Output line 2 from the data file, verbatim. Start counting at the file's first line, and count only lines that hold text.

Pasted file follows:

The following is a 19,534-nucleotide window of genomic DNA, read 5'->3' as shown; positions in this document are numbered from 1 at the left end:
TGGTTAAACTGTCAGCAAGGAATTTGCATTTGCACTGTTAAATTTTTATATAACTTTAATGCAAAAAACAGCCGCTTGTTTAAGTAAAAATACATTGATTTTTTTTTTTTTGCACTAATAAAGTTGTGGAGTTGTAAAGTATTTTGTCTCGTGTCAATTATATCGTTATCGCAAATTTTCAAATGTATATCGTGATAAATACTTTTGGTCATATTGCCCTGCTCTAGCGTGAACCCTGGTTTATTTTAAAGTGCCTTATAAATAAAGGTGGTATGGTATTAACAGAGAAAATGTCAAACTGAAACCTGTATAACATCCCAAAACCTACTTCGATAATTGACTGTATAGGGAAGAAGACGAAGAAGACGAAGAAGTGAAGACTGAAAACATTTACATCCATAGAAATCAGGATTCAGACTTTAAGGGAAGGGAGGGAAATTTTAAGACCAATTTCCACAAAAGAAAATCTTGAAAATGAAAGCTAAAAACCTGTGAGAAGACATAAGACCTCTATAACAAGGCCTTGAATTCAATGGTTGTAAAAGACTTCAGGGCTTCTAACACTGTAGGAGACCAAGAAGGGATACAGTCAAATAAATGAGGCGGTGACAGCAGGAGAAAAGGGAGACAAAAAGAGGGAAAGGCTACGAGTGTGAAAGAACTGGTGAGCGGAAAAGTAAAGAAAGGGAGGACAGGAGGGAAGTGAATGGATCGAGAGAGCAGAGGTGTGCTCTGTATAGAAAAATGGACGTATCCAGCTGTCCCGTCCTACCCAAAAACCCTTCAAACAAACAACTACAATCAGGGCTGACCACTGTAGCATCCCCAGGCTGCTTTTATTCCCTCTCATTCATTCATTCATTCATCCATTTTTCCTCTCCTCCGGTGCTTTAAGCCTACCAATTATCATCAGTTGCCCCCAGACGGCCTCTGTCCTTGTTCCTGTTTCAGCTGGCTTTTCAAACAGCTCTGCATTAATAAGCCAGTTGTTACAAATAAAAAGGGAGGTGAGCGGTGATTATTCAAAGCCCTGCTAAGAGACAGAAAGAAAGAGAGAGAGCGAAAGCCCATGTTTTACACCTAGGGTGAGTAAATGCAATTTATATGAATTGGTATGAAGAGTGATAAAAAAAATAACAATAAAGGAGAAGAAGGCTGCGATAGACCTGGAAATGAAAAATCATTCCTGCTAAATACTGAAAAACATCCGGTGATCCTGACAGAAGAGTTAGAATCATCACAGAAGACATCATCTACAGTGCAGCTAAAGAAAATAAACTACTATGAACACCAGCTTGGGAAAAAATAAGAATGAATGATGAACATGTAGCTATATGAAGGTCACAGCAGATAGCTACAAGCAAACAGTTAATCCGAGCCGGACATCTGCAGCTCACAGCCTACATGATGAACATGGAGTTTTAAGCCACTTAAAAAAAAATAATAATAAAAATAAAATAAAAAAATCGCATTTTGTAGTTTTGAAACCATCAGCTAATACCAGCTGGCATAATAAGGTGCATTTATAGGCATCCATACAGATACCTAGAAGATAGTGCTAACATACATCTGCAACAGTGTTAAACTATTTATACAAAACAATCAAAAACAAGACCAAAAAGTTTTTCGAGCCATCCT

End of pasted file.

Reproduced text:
TGGTTAAACTGTCAGCAAGGAATTTGCATTTGCACTGTTAAATTTTTATATAACTTTAATGCAAAAAACAGCCGCTTGTTTAAGTAAAAATACATTGATTTTTTTTTTTTTGCACTAATAAAGTTGTGGAGTTGTAAAGTATTTTGTCTCGTGTCAATTATATCGTTATCGCAAATTTTCAAATGTATATCGTGATAAATACTTTTGGTCATATTGCCCTGCTCTAGCGTGAACCCTGGTTTATTTTAAAGTGCCTTATAAATAAAGGTGGTATGGTATTAACAGAGAAAATGTCAAACTGAAACCTGTATAACATCCCAAAACCTACTTCGATAATTGACTGTATAGGGAAGAAGACGAAGAAGACGAAGAAGTGAAGACTGAAAACATTTACATCCATAGAAATCAGGATTCAGACTTTAAGGGAAGGGAGGGAAATTTTAAGACCAATTTCCACAAAAGAAAATCTTGAAAATGAAAGCTAAAAACCTGTGAGAAGACATAAGACCTCTATAACAAGGCCTTGAATTCAATGGTTGTAAAAGACTTCAGGGCTTCTAACACTGTAGGAGACCAAGAAGGGATACAGTCAAATAAATGAGGCGGTGACAGCAGGAGAAAAGGGAGACAAAAAGAGGGAAAGGCTACGAGTGTGAAAGAACTGGTGAGCGGAAAAGTAAAGAAAGGGAGGACAGGAGGGAAGTGAATGGATCGAGAGAGCAGAGGTGTGCTCTGTATAGAAAAATGGACGTATCCAGCTGTCCCGTCCTACCCAAAAACCCTTCAAACAAACAACTACAATCAGGGCTGACCACTGTAGCATCCCCAGGCTGCTTTTATTCCCTCTCATTCATTCATTCATTCATCCATTTTTCCTCTCCTCCGGTGCTTTAAGCCTACCAATTATCATCAGTTGCCCCCAGACGGCCTCTGTCCTTGTTCCTGTTTCAGCTGGCTTTTCAAACAGCTCTGCATTAATAAGCCAGTTGTTACAAATAAAAAGGGAGGTGAGCGGTGATTATTCAAAGCCCTGCTAAGAGACAGAAAGAAAGAGAGAGAGCGAAAGCCCATGTTTTACACCTAGGGTGAGTAAATGCAATTTATATGAATTGGTATGAAGAGTGATAAAAAAAATAACAATAAAGGAGAAGAAGGCTGCGATAGACCTGGAAATGAAAAATCATTCCTGCTAAATACTGAAAAACATCCGGTGATCCTGACAGAAGAGTTAGAATCATCACAGAAGACATCATCTACAGTGCAGCTAAAGAAAATAAACTACTATGAACACCAGCTTGGGAAAAAATAAGAATGAATGATGAACATGTAGCTATATGAAGGTCACAGCAGATAGCTACAAGCAAACAGTTAATCCGAGCCGGACATCTGCAGCTCACAGCCTACATGATGAACATGGAGTTTTAAGCCACTTAAAAAAAAATAATAATAAAAATAAAATAAAAAAATCGCATTTTGTAGTTTTGAAACCATCAGCTAATACCAGCTGGCATAATAAGGTGCATTTATAGGCATCCATACAGATACCTAGAAGATAGTGCTAACATACATCTGCAACAGTGTTAAACTATTTATACAAAACAATCAAAAACAAGACCAAAAAGTTTTTCGAGCCATCCT